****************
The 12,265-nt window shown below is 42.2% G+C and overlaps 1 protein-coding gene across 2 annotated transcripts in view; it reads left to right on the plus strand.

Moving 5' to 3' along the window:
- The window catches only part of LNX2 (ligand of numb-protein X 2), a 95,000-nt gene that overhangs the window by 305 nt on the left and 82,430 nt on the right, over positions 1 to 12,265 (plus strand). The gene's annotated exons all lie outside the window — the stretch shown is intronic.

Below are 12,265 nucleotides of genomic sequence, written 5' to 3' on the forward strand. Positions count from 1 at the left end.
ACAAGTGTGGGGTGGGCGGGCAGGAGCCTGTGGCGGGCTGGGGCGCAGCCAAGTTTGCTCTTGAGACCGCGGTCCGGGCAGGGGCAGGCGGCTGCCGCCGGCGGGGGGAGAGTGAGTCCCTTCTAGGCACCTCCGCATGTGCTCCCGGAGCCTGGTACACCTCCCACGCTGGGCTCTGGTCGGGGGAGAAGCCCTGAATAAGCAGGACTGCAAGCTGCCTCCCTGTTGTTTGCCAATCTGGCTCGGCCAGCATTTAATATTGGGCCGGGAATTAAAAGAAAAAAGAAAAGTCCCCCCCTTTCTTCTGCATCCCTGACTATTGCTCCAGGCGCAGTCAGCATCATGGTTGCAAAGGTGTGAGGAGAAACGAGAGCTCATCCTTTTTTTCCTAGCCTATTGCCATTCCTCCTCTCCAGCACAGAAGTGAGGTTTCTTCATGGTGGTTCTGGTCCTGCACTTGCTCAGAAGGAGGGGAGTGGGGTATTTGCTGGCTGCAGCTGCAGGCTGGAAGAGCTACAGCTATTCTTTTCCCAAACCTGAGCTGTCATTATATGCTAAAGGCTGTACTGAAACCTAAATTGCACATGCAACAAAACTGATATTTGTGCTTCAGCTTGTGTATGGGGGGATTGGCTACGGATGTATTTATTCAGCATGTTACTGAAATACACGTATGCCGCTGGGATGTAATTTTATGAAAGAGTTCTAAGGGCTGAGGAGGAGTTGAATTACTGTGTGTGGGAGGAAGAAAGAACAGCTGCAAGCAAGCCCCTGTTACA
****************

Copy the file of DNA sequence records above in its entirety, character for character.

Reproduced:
The 12,265-nt window shown below is 42.2% G+C and overlaps 1 protein-coding gene across 2 annotated transcripts in view; it reads left to right on the plus strand.

Moving 5' to 3' along the window:
- The window catches only part of LNX2 (ligand of numb-protein X 2), a 95,000-nt gene that overhangs the window by 305 nt on the left and 82,430 nt on the right, over positions 1 to 12,265 (plus strand). The gene's annotated exons all lie outside the window — the stretch shown is intronic.

Below are 12,265 nucleotides of genomic sequence, written 5' to 3' on the forward strand. Positions count from 1 at the left end.
ACAAGTGTGGGGTGGGCGGGCAGGAGCCTGTGGCGGGCTGGGGCGCAGCCAAGTTTGCTCTTGAGACCGCGGTCCGGGCAGGGGCAGGCGGCTGCCGCCGGCGGGGGGAGAGTGAGTCCCTTCTAGGCACCTCCGCATGTGCTCCCGGAGCCTGGTACACCTCCCACGCTGGGCTCTGGTCGGGGGAGAAGCCCTGAATAAGCAGGACTGCAAGCTGCCTCCCTGTTGTTTGCCAATCTGGCTCGGCCAGCATTTAATATTGGGCCGGGAATTAAAAGAAAAAAGAAAAGTCCCCCCCTTTCTTCTGCATCCCTGACTATTGCTCCAGGCGCAGTCAGCATCATGGTTGCAAAGGTGTGAGGAGAAACGAGAGCTCATCCTTTTTTTCCTAGCCTATTGCCATTCCTCCTCTCCAGCACAGAAGTGAGGTTTCTTCATGGTGGTTCTGGTCCTGCACTTGCTCAGAAGGAGGGGAGTGGGGTATTTGCTGGCTGCAGCTGCAGGCTGGAAGAGCTACAGCTATTCTTTTCCCAAACCTGAGCTGTCATTATATGCTAAAGGCTGTACTGAAACCTAAATTGCACATGCAACAAAACTGATATTTGTGCTTCAGCTTGTGTATGGGGGGATTGGCTACGGATGTATTTATTCAGCATGTTACTGAAATACACGTATGCCGCTGGGATGTAATTTTATGAAAGAGTTCTAAGGGCTGAGGAGGAGTTGAATTACTGTGTGTGGGAGGAAGAAAGAACAGCTGCAAGCAAGCCCCTGTTACA